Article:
While doing research for another project, I ran across a 1965 New York Times article entitled “Not Good Taste, Not Bad Taste.” The author, Thomas Meeman, explained to an uninitiated audience the meaning of “Camp” as an emerging “New York scene.” Four years before the Stonewall Riots, Meeman reported that homosexuals had (shockingly!) created an aesthetic that some non-homos found appealing. “Camp,” Meeman reported, was “a previously unnamed sensibility, a third stream of taste, entirely apart from good taste or bad taste, that encompasses the curious attraction that everyone – to some degree... has for the bizarre, the unnatural, the artificial and the blatantly outrageous.” Since 1925, Meeman stated, Camp had “been synonymous...with homosexual.”
Meeman offered a list of examples. Camp consisted of things like Tiffany Lamps, Monopoly sets in Italian, Batman comics (which the author labeled “low camp”), feather boas, and Marlene Dietrich. He also authoritatively rejected things as decidedly not Camp, like Humphrey Bogart movies or Kelvinator refrigerators. Astoundingly, he claimed that “no television is Camp.” (!) Clearly he hadn’t watched the big shows of 1965: Bewitched, Johnny Quest, or Shindig! It seems to me that the networks were Camp-powered for 1965.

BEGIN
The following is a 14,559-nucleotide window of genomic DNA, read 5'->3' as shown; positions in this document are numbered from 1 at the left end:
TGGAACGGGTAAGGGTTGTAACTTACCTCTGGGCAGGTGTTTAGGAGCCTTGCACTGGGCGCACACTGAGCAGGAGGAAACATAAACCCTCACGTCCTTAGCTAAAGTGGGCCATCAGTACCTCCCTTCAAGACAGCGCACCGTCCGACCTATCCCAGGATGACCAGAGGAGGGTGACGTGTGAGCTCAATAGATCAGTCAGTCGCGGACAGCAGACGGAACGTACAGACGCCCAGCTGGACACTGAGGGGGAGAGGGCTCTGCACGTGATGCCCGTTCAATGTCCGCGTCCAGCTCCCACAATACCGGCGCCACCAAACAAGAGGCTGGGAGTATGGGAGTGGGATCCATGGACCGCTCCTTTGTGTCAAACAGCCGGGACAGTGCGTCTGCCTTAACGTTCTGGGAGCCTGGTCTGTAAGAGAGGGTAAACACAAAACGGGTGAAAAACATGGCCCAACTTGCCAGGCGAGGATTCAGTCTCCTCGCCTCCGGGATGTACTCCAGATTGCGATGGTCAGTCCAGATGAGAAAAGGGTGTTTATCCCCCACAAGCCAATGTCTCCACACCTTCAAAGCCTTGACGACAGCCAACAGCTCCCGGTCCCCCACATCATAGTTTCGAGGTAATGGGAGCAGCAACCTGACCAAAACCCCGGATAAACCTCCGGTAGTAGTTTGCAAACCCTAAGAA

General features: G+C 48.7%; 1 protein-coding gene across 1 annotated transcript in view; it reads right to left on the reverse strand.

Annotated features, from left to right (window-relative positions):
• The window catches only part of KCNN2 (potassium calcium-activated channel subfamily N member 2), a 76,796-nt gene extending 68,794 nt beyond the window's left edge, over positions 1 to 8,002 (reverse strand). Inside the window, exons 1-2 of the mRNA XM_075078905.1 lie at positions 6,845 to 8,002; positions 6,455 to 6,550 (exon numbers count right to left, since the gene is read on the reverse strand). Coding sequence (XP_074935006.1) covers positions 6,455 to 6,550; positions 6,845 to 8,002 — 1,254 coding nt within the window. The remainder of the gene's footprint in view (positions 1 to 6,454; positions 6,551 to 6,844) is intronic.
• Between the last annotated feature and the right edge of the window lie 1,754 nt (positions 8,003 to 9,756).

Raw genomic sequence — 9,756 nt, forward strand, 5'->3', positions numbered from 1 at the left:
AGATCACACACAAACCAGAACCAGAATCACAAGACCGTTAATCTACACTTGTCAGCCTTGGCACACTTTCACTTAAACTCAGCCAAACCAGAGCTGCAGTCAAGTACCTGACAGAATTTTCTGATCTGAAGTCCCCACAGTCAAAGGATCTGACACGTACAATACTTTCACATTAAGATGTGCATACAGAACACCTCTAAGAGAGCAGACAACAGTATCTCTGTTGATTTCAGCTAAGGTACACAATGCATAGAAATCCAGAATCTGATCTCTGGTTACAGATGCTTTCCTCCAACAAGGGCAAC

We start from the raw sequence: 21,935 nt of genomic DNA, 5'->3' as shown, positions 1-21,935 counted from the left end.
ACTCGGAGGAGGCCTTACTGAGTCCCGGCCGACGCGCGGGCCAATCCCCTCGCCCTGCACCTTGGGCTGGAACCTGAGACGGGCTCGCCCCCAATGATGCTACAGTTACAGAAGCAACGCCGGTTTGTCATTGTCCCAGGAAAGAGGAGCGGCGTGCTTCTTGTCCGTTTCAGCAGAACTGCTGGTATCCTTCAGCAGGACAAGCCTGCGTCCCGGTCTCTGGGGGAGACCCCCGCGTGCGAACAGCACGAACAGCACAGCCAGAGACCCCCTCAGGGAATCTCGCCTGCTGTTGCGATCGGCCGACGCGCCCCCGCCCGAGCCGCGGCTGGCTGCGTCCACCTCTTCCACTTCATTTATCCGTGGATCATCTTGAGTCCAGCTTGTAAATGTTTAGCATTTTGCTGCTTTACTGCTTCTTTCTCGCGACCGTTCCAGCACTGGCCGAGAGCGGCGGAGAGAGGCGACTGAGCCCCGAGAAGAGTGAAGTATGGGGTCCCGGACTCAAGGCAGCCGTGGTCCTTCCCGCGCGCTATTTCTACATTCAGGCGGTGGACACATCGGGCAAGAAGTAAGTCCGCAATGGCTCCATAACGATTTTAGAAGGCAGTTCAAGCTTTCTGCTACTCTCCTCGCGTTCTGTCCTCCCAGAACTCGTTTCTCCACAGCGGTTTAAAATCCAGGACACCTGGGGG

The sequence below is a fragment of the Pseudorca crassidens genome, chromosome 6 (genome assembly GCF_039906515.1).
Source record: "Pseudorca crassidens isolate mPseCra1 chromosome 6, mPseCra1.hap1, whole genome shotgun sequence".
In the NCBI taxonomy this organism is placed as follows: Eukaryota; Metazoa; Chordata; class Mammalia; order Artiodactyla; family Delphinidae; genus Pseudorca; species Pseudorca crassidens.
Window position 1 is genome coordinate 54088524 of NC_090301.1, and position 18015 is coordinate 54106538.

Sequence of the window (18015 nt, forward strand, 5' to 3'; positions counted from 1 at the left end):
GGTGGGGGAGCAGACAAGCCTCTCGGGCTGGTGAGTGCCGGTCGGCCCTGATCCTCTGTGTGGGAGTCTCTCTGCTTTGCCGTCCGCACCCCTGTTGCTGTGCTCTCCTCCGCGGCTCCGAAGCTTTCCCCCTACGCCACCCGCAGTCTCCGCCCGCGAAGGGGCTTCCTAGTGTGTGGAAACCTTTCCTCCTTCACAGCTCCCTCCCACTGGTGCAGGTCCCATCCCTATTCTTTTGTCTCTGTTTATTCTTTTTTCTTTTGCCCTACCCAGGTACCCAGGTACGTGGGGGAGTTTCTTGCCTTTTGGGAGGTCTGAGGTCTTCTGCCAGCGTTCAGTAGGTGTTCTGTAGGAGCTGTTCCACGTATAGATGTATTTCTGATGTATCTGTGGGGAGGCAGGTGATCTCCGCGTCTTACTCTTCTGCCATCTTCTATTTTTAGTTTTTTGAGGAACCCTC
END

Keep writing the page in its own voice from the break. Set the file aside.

The article dripped with anxiety about the rise of Camp, particularly its link to the gays. “In many areas of American cultural life,” the author noted, “Camp taste is becoming dominant over what is today generally accepted as good taste.” This left Meeman uneasy as he also stated, “Camps taste and homosexual taste are frequently the same thing.” Maybe that one-to-one link explains why Meeman felt the need to state that he personally had “no fondness for Camp” and that he also had a wife. **cough**
Of course, the author didn’t bother to actually interview any real-life homosexuals about their views on Camp. They might have been the acknowledged creators of Camp, but clearly they wouldn’t have anything relevant to say about it.
Instead, he turned to cultural critic Susan Sontag for all of his information. Indeed, Sontag is still often credited with “introducing” Camp to the nation. Sontag’s own take on (or appropriation of) Camp reassured that “though homosexuals have been its vanguard, Camp taste is much more than homosexual taste.” Good hetero folk, Sontag suggested, could totally get in on the fun and in no way be homosexual.